It would be recalled that the clashes had occurred while the Islamic Movement in Nigeria was conducting a “hoisting of flag ceremony” at their national headquarters in Zaria. A large crowd of IMN members were controlling the traffic on that very busy highway and had set up a road block just as the convoy of the Chief of Army Staff was coming from Dutse, Jigawa State to attend the Passing out Parade ceremony of the 73rd regular recruits at the Depot in Zaria. His passage was blocked by the movement members, leading to the commencement of the clashes. In response to occurrence, the governor of Kaduna State established the Commission of Inquiry to determine the immediate causes of the clashes, the historical circumstances and the remote causes that led to these. The Commission was also asked to identify acts of commission and omission of relevant persons, traditional and religious institutions, non-governmental, Federal and State actors and emergency response agencies before, during and after the clashes and to determine whether the acts of commission and omission so identified were necessary, appropriate and sufficient in the circumstances in which they occurred. The Commission was also to determine the evolution of the Islamic Movement in Nigeria and how the organisation contributed to any engagement with the community, constituted authorities and the security agencies while reviewing all other factors that may have contributed to the incidents or may conduce to such incidences in the future and make recommendations thereto. With the work of the Commission concluded, it is now the responsibility of the Kaduna State Government to study the report and take appropriate actions.
As a student of the sociology of religion, one of the most revealing issues that came out of the inquiry for me is the open access to the religious arena in Nigeria. Ibraheem El-Zakzaky had started his religious activism in the Muslim Students Society in Ahmadu Bello University in 1979. Subsequently the organisation he established transformed into an ideologically focused mass religious movement with branches in all states in the country. The context of the origin of the organisation was the acrimonious 1978 debate over the establishment of a Sharia Court of Appeal in the Constitution of the Second Republic. Then came the Iranian revolution of 1979, which became the trigger for the emergence of the Shiite group that developed into the Islamic Movement in Nigeria. Nigeria today has an enormous number of religious movements and practices, many of which are relatively new and have introduced new beliefs and practices into the country. In one of his television appearances, President Buhari had promised to launch an in-depth study of Boko Haram, the movement that appeared to have emerged from no where and became a major force in the country. There should indeed be broad and regular studies of new religious movements by our research institutions for improved understanding of their nature and activities.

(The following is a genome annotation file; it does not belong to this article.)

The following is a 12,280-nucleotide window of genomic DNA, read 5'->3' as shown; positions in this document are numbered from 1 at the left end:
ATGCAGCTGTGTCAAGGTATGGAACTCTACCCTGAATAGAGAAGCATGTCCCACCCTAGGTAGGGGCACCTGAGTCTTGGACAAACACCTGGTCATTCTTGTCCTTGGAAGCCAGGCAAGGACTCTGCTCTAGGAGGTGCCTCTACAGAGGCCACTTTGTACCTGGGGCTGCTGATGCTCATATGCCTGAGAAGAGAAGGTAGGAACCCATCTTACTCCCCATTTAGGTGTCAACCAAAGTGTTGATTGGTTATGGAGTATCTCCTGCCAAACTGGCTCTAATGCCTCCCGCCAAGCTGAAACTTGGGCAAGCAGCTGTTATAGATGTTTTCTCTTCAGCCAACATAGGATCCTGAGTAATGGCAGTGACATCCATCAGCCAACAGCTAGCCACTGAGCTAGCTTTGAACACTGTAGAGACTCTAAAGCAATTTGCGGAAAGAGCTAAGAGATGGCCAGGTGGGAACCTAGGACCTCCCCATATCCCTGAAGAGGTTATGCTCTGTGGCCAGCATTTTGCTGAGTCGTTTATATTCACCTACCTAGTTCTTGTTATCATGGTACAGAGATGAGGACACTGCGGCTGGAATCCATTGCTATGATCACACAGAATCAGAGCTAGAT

New religious movements have shown a high capacity to recruit followers, especially the youth. I guess it is relatively easy to do because the problem of youth unemployment in Nigeria is very acute and is becoming a social time bomb. New understandings of doctrine and spirituality coupled with offers of financial support or livelihood opportunities means that the young are ready to try out these new religious movements. In Northern Nigeria, there are eleven million male children, almajirai, of primary school age, who are out of school and who do not live with their parents. They are available to be mobilised for action. Over the decades, serious strains have been affecting inter-communal relations in Nigeria and one of my greatest concerns is the decline in the use of civil and refined manners. We refer to the other with such vile and insulting language that hatred becomes a common outcome of inter-communal relations. Religion is the arena of the highest level of passion and commitment, and by allowing too many of our young people to emerge without guidance and without opportunities, it is no surprise that the breakdown of social cohesion and escalation of violent conflicts become the order of the day. It is my hope that engagement with our report will be an opportunity for Nigerians and their governments to engage in a wider dialogue on rebuilding social cohesion, civic culture and the regeneration of a State system that serves the people.